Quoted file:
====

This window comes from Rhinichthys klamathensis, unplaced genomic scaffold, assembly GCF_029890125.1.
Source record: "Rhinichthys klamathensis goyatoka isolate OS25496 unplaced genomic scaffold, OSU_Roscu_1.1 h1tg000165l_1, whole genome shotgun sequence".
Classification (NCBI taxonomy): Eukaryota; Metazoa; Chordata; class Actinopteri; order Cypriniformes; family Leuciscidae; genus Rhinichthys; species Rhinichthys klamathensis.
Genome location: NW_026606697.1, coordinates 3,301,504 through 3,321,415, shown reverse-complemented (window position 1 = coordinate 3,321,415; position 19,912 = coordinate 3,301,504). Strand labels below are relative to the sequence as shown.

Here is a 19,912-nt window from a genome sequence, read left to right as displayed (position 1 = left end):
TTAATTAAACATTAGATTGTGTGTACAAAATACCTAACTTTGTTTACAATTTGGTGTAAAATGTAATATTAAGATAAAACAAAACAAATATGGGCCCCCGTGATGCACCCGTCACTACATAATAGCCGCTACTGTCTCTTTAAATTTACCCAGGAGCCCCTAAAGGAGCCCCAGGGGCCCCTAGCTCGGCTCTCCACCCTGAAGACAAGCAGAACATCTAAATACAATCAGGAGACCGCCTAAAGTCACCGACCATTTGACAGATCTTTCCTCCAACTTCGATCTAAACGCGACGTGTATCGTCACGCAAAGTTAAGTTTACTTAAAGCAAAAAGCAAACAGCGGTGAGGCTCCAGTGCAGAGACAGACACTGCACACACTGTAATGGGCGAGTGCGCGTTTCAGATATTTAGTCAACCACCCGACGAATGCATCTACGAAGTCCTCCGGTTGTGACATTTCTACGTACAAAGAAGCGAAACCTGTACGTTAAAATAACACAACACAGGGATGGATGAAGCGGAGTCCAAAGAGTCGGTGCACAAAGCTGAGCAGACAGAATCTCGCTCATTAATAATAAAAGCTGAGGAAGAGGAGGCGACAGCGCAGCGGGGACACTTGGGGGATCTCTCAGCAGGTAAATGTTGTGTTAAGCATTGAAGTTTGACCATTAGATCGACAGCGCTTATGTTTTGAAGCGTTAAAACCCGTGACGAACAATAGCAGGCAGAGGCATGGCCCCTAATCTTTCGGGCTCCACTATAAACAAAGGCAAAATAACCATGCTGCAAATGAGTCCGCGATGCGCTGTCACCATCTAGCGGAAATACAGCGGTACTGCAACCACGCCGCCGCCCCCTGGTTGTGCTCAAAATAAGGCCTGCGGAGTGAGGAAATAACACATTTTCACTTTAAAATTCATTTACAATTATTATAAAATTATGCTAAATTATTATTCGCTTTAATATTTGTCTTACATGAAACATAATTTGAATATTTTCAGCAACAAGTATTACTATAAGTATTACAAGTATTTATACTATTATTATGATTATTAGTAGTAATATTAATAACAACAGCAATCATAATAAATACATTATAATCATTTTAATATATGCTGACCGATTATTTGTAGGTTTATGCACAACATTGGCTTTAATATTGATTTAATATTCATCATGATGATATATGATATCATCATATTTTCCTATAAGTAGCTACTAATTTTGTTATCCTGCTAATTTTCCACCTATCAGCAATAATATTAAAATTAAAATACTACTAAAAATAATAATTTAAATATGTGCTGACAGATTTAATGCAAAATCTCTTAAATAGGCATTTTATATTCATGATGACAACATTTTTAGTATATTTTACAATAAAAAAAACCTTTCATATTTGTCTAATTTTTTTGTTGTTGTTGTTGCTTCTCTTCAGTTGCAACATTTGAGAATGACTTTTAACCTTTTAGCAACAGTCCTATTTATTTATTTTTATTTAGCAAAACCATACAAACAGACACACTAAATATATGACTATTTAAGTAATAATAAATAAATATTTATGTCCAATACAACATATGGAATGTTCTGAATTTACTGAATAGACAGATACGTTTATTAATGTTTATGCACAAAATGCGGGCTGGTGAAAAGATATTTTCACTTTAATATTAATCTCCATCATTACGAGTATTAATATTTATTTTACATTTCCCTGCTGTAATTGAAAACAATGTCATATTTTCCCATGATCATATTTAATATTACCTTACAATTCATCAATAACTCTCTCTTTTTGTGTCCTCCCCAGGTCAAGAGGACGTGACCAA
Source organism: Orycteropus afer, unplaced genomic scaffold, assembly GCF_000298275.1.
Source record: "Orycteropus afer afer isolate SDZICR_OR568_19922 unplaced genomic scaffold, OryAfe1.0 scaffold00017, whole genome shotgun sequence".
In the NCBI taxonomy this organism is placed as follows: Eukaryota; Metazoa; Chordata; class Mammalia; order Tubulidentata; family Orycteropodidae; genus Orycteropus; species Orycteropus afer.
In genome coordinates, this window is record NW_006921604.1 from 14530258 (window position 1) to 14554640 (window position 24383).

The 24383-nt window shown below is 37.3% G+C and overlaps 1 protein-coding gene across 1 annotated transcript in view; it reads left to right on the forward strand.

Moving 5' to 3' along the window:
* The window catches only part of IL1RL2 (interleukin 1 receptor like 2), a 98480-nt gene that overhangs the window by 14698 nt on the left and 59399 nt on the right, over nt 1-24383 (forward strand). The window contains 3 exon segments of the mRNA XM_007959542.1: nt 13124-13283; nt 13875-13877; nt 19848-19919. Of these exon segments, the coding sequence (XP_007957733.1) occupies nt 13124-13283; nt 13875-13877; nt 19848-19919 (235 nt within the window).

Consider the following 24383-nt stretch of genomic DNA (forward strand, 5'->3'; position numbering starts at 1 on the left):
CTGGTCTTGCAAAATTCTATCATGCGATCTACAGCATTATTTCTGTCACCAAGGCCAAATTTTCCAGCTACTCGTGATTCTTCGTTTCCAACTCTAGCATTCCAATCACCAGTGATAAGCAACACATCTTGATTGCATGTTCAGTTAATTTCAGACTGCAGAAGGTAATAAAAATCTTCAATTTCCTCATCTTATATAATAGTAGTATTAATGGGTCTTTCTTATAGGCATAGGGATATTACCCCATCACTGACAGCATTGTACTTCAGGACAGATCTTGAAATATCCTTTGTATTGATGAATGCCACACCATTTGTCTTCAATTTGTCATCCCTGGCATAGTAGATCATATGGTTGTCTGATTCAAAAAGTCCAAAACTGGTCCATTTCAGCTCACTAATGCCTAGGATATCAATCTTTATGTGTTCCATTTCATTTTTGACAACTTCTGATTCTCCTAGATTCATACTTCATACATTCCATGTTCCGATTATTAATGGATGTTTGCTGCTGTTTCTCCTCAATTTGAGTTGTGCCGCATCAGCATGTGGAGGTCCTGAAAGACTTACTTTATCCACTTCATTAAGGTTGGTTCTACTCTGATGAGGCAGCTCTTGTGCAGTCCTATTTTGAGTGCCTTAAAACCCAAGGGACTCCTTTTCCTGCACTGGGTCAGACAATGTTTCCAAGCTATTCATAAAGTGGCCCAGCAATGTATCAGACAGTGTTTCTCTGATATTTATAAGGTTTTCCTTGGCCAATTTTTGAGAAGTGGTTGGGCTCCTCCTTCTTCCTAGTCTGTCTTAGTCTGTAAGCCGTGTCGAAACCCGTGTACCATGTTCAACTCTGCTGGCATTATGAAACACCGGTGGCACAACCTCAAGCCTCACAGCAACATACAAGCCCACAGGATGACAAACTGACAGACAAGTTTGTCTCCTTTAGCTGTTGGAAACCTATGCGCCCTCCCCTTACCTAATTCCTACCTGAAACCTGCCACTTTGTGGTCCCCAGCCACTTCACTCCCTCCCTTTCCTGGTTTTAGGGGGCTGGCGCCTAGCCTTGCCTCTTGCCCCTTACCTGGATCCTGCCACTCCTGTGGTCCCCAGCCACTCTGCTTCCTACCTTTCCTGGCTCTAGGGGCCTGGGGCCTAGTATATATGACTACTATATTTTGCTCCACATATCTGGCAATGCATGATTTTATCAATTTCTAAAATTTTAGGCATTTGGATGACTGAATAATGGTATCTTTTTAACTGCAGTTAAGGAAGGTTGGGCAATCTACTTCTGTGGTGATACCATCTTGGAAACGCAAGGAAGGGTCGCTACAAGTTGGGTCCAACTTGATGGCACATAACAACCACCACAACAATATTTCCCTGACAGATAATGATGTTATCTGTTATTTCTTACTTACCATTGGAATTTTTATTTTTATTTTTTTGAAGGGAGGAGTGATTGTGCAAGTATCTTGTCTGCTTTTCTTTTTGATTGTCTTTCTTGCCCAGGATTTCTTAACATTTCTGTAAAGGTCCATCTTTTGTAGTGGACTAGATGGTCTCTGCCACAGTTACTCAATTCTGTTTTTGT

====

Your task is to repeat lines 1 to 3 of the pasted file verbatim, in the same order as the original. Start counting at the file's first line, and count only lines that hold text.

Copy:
This window comes from Rhinichthys klamathensis, unplaced genomic scaffold, assembly GCF_029890125.1.
Source record: "Rhinichthys klamathensis goyatoka isolate OS25496 unplaced genomic scaffold, OSU_Roscu_1.1 h1tg000165l_1, whole genome shotgun sequence".
Classification (NCBI taxonomy): Eukaryota; Metazoa; Chordata; class Actinopteri; order Cypriniformes; family Leuciscidae; genus Rhinichthys; species Rhinichthys klamathensis.